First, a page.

If students can be online learning all day, we won’t need brick-and-mortar schools or teachers. Instead of teachers, we might need guides to help students, especially the little ones, find their place on the tech device. Or, better yet, let parents do this at home.
Getting rid of public schools is a huge disruption!
Christensen’s ideas are very full of business speak. Here is the first paragraph in an article concerning Christensen’s disruption:
Disruptive innovation, a term of art coined by Clayton Christensen, describes a process by which a product or service takes root initially in simple applications at the bottom of a market and then relentlessly moves up market, eventually displacing established competitors.
Here is the last paragraph:
Because these lower tiers of the market offer lower gross margins, they are unattractive to other firms moving upward in the market, creating space at the bottom of the market for new disruptive competitors to emerge.
So, all these disruptions in public schools are flowing toward the greater disruption of getting rid of public schooling altogether.
Think about Chicago. There, parents and teachers are trying to make sense about disruption to special education programs.
Troy LaRaviere’s blog post “Like Thieves in the Night: Deceptive CPS Student Service Cuts Spark Principal Uprising” described well the disruptive process to special education in Chicago. Disruption isn’t about innovation there, but about unbridled budget cuts meant to destroy programs. They are shutting down special education services.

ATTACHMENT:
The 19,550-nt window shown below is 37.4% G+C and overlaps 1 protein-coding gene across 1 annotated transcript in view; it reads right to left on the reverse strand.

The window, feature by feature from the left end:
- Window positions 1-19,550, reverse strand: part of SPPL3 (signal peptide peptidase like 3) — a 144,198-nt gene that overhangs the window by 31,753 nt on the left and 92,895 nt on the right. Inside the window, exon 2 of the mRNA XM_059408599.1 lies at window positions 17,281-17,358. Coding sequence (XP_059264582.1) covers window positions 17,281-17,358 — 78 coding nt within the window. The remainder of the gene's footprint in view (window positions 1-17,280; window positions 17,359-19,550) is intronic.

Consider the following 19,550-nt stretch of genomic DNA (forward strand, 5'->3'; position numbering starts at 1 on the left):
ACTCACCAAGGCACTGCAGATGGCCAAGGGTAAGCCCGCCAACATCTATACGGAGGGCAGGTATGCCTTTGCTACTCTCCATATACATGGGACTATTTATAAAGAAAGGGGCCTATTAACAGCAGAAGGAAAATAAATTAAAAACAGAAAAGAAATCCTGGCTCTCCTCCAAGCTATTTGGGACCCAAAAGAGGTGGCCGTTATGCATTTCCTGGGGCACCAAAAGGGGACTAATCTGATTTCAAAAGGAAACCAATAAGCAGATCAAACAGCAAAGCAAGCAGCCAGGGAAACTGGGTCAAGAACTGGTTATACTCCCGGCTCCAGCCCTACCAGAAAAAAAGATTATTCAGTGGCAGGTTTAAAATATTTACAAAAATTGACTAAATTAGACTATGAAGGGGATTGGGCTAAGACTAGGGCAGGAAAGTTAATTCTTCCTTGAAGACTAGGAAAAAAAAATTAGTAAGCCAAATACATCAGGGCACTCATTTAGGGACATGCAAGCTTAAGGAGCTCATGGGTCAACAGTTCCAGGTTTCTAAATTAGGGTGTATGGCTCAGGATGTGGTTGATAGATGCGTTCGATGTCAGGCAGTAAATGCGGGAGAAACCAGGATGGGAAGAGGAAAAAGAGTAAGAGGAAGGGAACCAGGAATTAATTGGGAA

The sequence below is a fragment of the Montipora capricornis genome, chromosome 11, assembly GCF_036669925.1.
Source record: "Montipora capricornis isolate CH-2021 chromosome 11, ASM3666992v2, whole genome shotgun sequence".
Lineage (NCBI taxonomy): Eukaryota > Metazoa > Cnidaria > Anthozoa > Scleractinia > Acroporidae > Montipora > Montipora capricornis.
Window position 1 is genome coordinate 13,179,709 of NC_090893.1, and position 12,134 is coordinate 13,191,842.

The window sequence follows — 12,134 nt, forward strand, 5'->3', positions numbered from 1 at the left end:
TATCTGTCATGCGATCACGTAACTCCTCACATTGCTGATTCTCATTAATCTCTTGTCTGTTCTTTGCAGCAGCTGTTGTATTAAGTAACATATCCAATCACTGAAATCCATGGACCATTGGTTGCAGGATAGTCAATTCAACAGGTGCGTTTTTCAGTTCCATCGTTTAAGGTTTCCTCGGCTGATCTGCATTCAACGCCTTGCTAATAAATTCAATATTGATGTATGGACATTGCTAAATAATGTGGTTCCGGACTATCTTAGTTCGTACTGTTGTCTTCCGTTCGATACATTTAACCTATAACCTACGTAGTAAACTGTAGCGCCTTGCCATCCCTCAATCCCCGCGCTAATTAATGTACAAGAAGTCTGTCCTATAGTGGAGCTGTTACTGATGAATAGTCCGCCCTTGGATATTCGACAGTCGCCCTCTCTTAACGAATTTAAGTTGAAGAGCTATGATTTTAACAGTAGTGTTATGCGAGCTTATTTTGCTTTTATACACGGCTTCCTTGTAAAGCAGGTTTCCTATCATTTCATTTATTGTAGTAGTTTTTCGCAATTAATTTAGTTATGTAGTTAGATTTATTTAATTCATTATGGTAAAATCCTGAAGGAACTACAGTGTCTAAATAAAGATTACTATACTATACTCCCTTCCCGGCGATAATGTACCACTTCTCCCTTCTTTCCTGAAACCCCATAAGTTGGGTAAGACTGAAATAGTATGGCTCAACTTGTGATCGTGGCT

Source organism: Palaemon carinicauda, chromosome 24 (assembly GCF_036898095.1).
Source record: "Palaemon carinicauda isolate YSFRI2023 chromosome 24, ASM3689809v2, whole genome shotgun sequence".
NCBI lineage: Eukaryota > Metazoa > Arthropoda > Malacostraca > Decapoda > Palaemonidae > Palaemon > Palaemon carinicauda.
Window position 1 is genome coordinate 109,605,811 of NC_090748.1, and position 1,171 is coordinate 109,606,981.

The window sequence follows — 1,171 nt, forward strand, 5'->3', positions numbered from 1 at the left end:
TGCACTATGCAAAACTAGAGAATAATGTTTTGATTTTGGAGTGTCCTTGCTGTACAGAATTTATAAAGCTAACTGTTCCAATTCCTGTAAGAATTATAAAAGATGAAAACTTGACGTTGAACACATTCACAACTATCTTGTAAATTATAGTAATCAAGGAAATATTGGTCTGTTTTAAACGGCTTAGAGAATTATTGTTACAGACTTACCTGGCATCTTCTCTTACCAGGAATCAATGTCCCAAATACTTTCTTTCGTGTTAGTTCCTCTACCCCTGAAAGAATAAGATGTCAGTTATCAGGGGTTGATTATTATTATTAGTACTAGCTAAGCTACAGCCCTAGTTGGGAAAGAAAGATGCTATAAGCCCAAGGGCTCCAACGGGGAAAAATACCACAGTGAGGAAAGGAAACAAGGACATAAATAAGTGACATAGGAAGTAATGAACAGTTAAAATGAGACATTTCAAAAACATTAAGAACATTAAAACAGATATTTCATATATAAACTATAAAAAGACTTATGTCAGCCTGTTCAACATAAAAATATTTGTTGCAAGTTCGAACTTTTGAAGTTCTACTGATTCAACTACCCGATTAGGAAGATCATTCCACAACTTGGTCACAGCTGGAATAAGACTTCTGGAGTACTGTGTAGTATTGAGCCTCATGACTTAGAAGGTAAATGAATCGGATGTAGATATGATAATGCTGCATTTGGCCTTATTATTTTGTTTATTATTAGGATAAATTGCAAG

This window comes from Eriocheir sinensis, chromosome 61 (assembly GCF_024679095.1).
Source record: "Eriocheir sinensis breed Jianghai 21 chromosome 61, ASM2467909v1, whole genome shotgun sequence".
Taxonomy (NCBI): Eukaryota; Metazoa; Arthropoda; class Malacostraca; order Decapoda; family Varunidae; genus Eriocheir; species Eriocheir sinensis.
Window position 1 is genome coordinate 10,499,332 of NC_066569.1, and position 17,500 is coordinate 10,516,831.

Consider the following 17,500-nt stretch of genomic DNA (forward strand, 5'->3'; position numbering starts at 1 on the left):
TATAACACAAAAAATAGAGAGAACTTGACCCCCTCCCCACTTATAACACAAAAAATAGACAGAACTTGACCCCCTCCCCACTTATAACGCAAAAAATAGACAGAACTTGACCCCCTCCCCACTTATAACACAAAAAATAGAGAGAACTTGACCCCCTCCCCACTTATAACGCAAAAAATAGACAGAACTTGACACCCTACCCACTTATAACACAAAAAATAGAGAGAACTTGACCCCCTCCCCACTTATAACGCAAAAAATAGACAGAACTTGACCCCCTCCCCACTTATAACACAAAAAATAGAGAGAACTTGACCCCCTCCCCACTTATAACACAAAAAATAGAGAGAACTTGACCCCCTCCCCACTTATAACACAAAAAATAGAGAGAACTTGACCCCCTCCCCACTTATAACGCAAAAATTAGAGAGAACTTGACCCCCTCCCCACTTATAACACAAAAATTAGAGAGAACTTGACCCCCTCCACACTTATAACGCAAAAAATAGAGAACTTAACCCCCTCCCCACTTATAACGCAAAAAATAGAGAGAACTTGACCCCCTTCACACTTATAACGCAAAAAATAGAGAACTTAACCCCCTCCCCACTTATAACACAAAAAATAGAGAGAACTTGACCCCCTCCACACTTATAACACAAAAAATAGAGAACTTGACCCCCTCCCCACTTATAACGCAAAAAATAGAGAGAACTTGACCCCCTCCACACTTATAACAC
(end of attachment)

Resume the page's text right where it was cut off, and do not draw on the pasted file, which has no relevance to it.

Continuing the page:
How many teachers and paraprofessionals working with students will be without jobs and how many children with disabilities will now have their education disrupted? What good comes of such actions? Does anyone ask the children what they think about losing their teachers or a trusted aide?
How many public schools have been shuttered, even though parents begged and pleaded at school board meetings to keep those schools open?
If you are a parent, disruptions at school mean disruptions at home too. Look at the complaints with Common Core—a huge disruption to how schools instruct with no validation.
Many teachers and parents recognize that these disruptions, big and small, are not just ineffective and hurtful to children and families, but they will weaken America’s future. The picture will not be pretty.
New Material added to my Website:
Troy LaRaviere’s Blog post about the loss of special education services in Chicago Public Schools was informative, but there are many other great posts about CPS and reform too! I liked how he spoke in this particular post “Like Thieves in the Night: Deceptive CPS Student Service Cuts Spark Principal Uprising” about the loss of real jobs and how such loss would affect students with special needs. Describing how principals were treated in this process was also revealing. Troy is a principal, and how he manages to find the time to pen anything is amazing. If you put his name in Google you will find plenty more activism for children involving CPS.